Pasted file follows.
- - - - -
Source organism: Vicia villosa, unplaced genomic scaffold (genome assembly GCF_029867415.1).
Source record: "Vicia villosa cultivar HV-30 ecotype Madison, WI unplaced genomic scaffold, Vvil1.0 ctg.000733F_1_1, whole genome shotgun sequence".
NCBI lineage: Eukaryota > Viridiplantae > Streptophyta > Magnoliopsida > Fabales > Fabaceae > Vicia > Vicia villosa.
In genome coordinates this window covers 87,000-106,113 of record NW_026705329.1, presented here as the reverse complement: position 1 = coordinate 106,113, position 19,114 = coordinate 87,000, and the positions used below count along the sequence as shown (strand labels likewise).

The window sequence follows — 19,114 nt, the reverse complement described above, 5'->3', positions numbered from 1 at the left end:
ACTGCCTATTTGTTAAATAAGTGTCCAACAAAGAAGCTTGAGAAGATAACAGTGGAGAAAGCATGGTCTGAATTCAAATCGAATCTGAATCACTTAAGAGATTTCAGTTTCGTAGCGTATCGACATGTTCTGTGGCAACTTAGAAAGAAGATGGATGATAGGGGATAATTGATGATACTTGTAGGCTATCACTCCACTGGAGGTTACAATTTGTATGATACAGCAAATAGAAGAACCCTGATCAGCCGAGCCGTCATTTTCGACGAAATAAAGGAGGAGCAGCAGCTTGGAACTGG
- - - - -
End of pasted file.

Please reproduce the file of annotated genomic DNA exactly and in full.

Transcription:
Source organism: Vicia villosa, unplaced genomic scaffold (genome assembly GCF_029867415.1).
Source record: "Vicia villosa cultivar HV-30 ecotype Madison, WI unplaced genomic scaffold, Vvil1.0 ctg.000733F_1_1, whole genome shotgun sequence".
NCBI lineage: Eukaryota > Viridiplantae > Streptophyta > Magnoliopsida > Fabales > Fabaceae > Vicia > Vicia villosa.
In genome coordinates this window covers 87,000-106,113 of record NW_026705329.1, presented here as the reverse complement: position 1 = coordinate 106,113, position 19,114 = coordinate 87,000, and the positions used below count along the sequence as shown (strand labels likewise).

The window sequence follows — 19,114 nt, the reverse complement described above, 5'->3', positions numbered from 1 at the left end:
ACTGCCTATTTGTTAAATAAGTGTCCAACAAAGAAGCTTGAGAAGATAACAGTGGAGAAAGCATGGTCTGAATTCAAATCGAATCTGAATCACTTAAGAGATTTCAGTTTCGTAGCGTATCGACATGTTCTGTGGCAACTTAGAAAGAAGATGGATGATAGGGGATAATTGATGATACTTGTAGGCTATCACTCCACTGGAGGTTACAATTTGTATGATACAGCAAATAGAAGAACCCTGATCAGCCGAGCCGTCATTTTCGACGAAATAAAGGAGGAGCAGCAGCTTGGAACTGG